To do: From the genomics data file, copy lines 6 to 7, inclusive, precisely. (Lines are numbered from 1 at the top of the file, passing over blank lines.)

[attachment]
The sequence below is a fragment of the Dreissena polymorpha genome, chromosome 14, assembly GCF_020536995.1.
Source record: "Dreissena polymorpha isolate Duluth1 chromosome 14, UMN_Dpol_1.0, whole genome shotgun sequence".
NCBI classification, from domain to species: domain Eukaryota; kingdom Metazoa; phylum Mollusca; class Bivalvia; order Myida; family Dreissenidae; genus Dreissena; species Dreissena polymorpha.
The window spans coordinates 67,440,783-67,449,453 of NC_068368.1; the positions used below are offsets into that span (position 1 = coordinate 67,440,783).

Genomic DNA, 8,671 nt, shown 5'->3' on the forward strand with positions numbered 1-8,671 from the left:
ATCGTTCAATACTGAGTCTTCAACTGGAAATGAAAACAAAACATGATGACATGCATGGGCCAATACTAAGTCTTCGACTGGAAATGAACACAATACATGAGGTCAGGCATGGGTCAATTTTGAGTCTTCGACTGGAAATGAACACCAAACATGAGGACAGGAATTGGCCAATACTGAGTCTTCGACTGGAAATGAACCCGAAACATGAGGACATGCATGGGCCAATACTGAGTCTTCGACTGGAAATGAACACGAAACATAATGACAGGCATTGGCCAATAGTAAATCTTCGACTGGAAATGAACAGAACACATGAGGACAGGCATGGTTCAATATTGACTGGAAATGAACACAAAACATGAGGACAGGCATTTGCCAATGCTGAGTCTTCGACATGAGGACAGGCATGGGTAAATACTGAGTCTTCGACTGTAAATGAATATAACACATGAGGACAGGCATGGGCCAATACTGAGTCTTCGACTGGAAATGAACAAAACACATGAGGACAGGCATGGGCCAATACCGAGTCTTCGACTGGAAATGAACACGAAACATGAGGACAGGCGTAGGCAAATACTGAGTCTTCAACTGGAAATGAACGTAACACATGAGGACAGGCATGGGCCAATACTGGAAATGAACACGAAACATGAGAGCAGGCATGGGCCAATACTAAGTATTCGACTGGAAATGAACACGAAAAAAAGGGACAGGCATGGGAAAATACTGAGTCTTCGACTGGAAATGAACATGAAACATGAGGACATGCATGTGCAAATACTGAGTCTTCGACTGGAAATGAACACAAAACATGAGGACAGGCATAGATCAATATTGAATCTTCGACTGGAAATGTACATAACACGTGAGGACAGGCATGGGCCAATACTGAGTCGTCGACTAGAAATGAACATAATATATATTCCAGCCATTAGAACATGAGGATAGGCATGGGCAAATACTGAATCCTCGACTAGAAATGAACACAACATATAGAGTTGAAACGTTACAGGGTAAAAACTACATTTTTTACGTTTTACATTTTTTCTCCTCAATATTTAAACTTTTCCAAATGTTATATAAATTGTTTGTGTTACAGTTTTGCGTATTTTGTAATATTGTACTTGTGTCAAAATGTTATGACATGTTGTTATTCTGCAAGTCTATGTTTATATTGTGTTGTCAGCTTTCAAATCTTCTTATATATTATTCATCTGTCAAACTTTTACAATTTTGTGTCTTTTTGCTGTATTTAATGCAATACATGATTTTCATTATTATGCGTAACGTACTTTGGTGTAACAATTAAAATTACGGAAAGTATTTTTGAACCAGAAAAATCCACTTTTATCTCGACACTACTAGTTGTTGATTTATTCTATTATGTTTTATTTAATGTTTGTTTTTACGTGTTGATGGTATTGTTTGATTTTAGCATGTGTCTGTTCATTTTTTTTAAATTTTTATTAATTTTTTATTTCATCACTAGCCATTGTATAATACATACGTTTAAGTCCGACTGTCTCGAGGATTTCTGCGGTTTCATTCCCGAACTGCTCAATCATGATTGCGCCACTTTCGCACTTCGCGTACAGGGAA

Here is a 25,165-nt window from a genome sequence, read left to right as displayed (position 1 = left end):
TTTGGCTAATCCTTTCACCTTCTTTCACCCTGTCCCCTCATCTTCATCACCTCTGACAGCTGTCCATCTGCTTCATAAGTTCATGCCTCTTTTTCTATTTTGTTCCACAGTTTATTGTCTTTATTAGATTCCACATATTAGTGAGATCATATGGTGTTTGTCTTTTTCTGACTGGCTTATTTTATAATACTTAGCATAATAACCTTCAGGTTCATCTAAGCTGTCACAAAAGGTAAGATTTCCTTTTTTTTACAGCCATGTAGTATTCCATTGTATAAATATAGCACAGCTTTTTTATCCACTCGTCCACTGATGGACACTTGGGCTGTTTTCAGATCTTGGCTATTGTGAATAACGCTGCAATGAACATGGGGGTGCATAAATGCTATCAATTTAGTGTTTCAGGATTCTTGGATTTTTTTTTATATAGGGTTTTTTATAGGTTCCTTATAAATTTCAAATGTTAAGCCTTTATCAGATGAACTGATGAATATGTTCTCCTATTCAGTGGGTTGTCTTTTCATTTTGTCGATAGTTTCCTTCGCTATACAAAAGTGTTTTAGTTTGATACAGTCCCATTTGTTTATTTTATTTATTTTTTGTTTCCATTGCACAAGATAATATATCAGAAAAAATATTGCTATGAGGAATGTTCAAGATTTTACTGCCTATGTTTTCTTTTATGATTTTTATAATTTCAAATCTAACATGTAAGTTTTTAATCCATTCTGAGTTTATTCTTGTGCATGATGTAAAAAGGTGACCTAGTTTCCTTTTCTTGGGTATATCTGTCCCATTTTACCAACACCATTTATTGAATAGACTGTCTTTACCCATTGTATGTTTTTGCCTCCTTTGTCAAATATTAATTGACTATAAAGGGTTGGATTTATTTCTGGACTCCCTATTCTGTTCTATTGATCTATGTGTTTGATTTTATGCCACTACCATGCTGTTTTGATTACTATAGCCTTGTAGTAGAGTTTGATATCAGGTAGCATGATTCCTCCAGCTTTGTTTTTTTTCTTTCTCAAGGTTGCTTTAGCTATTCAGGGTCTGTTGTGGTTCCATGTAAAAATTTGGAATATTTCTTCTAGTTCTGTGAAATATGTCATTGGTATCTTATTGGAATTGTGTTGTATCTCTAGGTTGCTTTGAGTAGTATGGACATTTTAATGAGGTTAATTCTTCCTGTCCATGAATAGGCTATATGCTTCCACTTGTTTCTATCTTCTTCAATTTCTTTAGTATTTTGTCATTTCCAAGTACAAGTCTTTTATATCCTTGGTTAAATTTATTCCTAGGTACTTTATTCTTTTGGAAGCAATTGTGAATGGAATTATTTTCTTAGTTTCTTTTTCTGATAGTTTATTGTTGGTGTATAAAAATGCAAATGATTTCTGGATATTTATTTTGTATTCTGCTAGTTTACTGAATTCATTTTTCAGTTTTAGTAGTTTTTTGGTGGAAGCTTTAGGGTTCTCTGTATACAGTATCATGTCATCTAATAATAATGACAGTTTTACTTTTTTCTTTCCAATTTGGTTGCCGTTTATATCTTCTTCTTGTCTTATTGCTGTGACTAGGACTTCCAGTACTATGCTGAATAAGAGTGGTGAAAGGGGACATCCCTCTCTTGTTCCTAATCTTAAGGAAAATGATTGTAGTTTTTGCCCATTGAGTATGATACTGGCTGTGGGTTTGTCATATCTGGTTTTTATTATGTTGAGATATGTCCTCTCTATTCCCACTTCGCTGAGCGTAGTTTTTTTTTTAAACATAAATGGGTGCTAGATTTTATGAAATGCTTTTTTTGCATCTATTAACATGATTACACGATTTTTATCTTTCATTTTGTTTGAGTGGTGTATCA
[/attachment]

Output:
ATCGTTCAATACTGAGTCTTCAACTGGAAATGAAAACAAAACATGATGACATGCATGGGCCAATACTAAGTCTTCGACTGGAAATGAACACAATACATGAGGTCAGGCATGGGTCAATTTTGAGTCTTCGACTGGAAATGAACACCAAACATGAGGACAGGAATTGGCCAATACTGAGTCTTCGACTGGAAATGAACCCGAAACATGAGGACATGCATGGGCCAATACTGAGTCTTCGACTGGAAATGAACACGAAACATAATGACAGGCATTGGCCAATAGTAAATCTTCGACTGGAAATGAACAGAACACATGAGGACAGGCATGGTTCAATATTGACTGGAAATGAACACAAAACATGAGGACAGGCATTTGCCAATGCTGAGTCTTCGACATGAGGACAGGCATGGGTAAATACTGAGTCTTCGACTGTAAATGAATATAACACATGAGGACAGGCATGGGCCAATACTGAGTCTTCGACTGGAAATGAACAAAACACATGAGGACAGGCATGGGCCAATACCGAGTCTTCGACTGGAAATGAACACGAAACATGAGGACAGGCGTAGGCAAATACTGAGTCTTCAACTGGAAATGAACGTAACACATGAGGACAGGCATGGGCCAATACTGGAAATGAACACGAAACATGAGAGCAGGCATGGGCCAATACTAAGTATTCGACTGGAAATGAACACGAAAAAAAGGGACAGGCATGGGAAAATACTGAGTCTTCGACTGGAAATGAACATGAAACATGAGGACATGCATGTGCAAATACTGAGTCTTCGACTGGAAATGAACACAAAACATGAGGACAGGCATAGATCAATATTGAATCTTCGACTGGAAATGTACATAACACGTGAGGACAGGCATGGGCCAATACTGAGTCGTCGACTAGAAATGAACATAATATATATTCCAGCCATTAGAACATGAGGATAGGCATGGGCAAATACTGAATCCTCGACTAGAAATGAACACAACATATAGAGTTGAAACGTTACAGGGTAAAAACTACATTTTTTACGTTTTACATTTTTTCTCCTCAATATTTAAACTTTTCCAAATGTTATATAAATTGTTTGTGTTACAGTTTTGCGTATTTTGTAATATTGTACTTGTGTCAAAATGTTATGACATGTTGTTATTCTGCAAGTCTATGTTTATATTGTGTTGTCAGCTTTCAAATCTTCTTATATATTATTCATCTGTCAAACTTTTACAATTTTGTGTCTTTTTGCTGTATTTAATGCAATACATGATTTTCATTATTATGCGTAACGTACTTTGGTGTAACAATTAAAATTACGGAAAGTATTTTTGAACCAGAAAAATCCACTTTTATCTCGACACTACTAGTTGTTGATTTATTCTATTATGTTTTATTTAATGTTTGTTTTTACGTGTTGATGGTATTGTTTGATTTTAGCATGTGTCTGTTCATTTTTTTTAAATTTTTATTAATTTTTTATTTCATCACTAGCCATTGTATAATACATACGTTTAAGTCCGACTGTCTCGAGGATTTCTGCGGTTTCATTCCCGAACTGCTCAATCATGATTGCGCCACTTTCGCACTTCGCGTACAGGGAA

Here is a 25,165-nt window from a genome sequence, read left to right as displayed (position 1 = left end):